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Books on Ministry to 20s & 30s – Descriptive vs Prescriptive Approaches

February 14th, 2012 · No Comments · 20s & 30s, Christianity, Ministry

There are dozens of books that talk about the generation gap in the church and how we have lost our young people and young adults. What I am seeing more and more is that there is no shortage of books that are descriptive in nature. By that I mean you can find a dozen books that tell you who these guys are, how they behave and what they believe. The better books go on to talk about the why. Why have they left and why aren’t we reaching them? (as Eric Brown has said repeatedly the answer to those two questions is really the same). Authors have covered the people and the problem until we are blue in the face.

We can describe things all day long. We can talk about the problem, identify the problem, understand everything about who they are and why they are gone but what are we going to do about it? Maybe the book is already out there. There are dozens and dozens  of books on this topic, so more than likely people have taken a stab at this. If you know of any please let me know. But the feeling I get is much of the work that has been done on this has been more like a zoology student reading about animals, their anatomy, diet, and habits rather than actually going to spend time with the animals.

The missing piece in all of this is the prescriptive component. We need people to get the word out on what is actually working. Those who are in the trenches and have seen spiritual transformation take place and who have seen those who had gone away come back and have reached out with success need a platform to talk about those experiences and to help others in leadership and ministry positions understand what is actually working and why it is working. It is time we stop crunching numbers (hard for me to say after taking 50 hours of stats in college) and get into the lives of these people to help draw them back to God.

If you work with young adults and would like to share thoughts on what you have seen work and why you believe it has worked please let me know. I am going to have a series of guest posts on this topic and hopefully from that discussion people can move beyond understanding the people and the problem and move on to what is really working.


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  • kurt bennett

    Matt, I’m so glad to see you post that question. Like many of us, I’ve been searching for the answers myself. So far the one thing I have seen 20 and 30 somethings respond to has been career mentorship. David Kinnaman in his book “You Lost Me” talks about how in 1960, 77% of women and 65% of men had left home, finished school, become financially independent, married, and had their first child before the age of 30. Now it’s only 46% of women and 31% of men.

    Many in this age group are searching for their career path, and some of the 30 somethings are even desperately searching for their career path. By first building relationships through helping/mentoring those in their 20s and 30s in their carerrs, I’ve found that they become open to reconciliation or a deepening of their relationship with Christ.

    • mattdabbs

      I intended to read that book very soon. I have heard it is a good read.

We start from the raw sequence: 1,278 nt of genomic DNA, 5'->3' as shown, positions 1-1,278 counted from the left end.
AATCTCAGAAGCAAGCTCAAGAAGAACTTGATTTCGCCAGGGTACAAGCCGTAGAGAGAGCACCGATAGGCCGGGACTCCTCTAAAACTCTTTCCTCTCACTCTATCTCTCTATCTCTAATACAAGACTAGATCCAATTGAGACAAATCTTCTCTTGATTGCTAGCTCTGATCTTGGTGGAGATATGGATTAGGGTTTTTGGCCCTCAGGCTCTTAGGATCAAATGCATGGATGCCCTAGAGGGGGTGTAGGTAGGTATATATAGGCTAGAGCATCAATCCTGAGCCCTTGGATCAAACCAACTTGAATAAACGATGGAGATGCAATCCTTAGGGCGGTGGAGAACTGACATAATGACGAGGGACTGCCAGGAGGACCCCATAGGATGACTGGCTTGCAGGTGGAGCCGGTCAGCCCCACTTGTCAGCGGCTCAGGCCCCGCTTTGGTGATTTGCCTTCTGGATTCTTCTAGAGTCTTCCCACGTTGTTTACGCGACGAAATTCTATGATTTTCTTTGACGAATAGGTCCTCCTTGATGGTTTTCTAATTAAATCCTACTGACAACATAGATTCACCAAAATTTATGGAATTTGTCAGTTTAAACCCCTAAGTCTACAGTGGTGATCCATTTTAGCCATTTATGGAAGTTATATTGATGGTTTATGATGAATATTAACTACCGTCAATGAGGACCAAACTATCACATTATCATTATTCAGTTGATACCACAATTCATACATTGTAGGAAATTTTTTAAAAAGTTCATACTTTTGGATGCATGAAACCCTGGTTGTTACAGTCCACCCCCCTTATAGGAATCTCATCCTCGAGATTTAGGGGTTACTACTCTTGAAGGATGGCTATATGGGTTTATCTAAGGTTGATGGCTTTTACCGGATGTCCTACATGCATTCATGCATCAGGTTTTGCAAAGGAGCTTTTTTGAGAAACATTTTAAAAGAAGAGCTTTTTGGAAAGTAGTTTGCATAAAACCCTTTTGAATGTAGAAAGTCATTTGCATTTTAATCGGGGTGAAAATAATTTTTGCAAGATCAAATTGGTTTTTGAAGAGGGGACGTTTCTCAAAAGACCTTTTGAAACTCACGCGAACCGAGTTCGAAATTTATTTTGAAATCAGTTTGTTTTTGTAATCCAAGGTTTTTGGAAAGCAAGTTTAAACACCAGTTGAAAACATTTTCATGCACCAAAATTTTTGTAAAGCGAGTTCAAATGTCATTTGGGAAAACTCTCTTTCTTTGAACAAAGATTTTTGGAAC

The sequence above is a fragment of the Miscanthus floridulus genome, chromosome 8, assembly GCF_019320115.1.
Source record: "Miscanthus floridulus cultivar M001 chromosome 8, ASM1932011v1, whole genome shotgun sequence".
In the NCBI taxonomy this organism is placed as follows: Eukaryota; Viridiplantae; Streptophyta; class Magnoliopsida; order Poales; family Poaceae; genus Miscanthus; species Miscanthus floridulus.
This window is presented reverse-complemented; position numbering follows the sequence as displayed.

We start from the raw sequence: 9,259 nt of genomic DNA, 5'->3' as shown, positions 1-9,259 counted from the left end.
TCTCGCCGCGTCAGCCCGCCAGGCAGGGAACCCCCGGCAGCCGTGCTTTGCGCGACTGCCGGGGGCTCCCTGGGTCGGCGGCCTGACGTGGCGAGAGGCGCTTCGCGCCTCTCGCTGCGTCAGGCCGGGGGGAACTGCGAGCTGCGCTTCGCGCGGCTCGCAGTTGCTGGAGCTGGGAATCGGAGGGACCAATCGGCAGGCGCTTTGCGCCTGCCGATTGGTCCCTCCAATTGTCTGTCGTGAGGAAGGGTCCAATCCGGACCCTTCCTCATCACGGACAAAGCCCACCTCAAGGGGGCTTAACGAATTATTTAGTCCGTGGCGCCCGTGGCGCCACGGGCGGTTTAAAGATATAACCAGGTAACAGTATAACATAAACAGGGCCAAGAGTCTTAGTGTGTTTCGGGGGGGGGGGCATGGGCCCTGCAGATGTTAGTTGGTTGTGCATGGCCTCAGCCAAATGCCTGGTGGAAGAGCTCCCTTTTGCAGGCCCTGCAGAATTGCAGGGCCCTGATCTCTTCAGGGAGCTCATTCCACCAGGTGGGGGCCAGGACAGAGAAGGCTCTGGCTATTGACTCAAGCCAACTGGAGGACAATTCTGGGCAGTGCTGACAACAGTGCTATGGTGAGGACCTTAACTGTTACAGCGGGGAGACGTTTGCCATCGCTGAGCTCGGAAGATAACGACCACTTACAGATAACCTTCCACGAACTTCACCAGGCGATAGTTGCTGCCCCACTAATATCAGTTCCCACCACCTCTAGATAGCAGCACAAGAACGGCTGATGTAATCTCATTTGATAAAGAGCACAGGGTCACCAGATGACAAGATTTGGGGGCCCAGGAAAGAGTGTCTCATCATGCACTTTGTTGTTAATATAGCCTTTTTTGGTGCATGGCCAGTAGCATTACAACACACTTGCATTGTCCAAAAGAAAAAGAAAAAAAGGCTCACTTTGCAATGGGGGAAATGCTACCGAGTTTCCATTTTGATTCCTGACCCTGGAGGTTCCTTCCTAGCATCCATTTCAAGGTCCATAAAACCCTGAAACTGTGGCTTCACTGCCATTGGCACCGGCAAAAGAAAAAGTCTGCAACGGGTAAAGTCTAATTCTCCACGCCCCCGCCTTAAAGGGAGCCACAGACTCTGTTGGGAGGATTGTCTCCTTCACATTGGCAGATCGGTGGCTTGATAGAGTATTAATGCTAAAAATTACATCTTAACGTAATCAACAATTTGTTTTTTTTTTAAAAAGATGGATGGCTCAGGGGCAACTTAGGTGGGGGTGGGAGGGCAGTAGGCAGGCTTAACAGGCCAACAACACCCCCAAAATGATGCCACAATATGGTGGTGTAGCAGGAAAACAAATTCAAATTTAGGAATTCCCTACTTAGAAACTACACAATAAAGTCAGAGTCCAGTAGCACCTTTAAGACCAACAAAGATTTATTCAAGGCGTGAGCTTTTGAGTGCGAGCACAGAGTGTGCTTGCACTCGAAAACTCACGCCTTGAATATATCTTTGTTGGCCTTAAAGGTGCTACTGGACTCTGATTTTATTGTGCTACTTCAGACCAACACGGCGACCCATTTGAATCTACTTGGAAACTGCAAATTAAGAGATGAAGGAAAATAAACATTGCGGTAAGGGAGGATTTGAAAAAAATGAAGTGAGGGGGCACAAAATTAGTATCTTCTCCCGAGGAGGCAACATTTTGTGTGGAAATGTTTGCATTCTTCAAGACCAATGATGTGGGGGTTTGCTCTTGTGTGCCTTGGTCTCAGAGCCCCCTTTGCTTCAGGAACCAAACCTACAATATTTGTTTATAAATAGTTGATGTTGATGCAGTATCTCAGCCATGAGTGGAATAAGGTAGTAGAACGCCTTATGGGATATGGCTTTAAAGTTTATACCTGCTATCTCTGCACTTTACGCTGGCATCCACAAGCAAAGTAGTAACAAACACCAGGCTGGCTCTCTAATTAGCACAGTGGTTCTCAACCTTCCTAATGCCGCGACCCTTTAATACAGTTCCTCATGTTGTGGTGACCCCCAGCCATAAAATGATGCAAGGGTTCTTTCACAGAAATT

• kurt bennett

        It is definitely worth a read, although it is, as you say, more descriptive than prescriptive.

      • kurt bennett

        Matt, I’d like to correct a previous comment I made regarding the book “You Lost Me.” I’m now at the very end in a chapter titled, “Ideas for Everyone.” It’s waaaay prescriptive! In fact, I would call this a must read for someone in your position. There are 50 ideas listed on how to reach 20 and 30 somethings.

        Great PRESCRIPTIVE book.

        I highly recommend it.

  • Jim Miller

    ok…some thoughts…I’ve been seeking solutions to many of these questions for years. So, here a a few hit and miss ideas.
    * 90% of all “Christians” (believers of all denominations) QUIT attending church after a divorce. Most never come back and their children go with them.
    * >50% C of C college age quit attending church when they leave home.
    * 50.5% of our population is single.
    * 26% of our population has never married and many will not.

    Been teaching these stats (and updating with continued research) and the #’s are worse…

    I strongly believe that the current 20’s and 30’s have been failed by a generation of weak, detached parents….That said, what can we do?

    The Christian Chronicle ran a recent article that discussed intergenerational ministry. I think that is where the answer lies. For 15 years I have been told that Christians Singles of all ages will not fellowship. the old don’t want to fool with the young, the divorced and single parents don’t belong with grandpa and grandma.

    Inject a little bible wisdom from Titus 2:1-6. The older teach the younger and the younger respect the older.

    IF:…. instead of all activities being split into Senior Saints/ Married Couples/ College Age etc….

    How about an all ages (Quarterly) paintball… night……community work day???

    Conservative older Christians have a responsibility to invite younger believers to singings or fellowship opportunities and the younger (being stronger of back) can lead in physical service opportunities. Every nursing home and Senior Center has neglected Christians who need communion served or a visit. Every single mom needs a “fill in” grandma to spend time with the kids. It is ALL ABOUT mentoring and being mentored.And, enough of this silly bickering about old songs and new songs and such. Let’s spend time with our younger adults sharing NEW experiences.

    BTW, please add my link. Your folks become my folks soon enough! And thanks for tackling this dilemma…..

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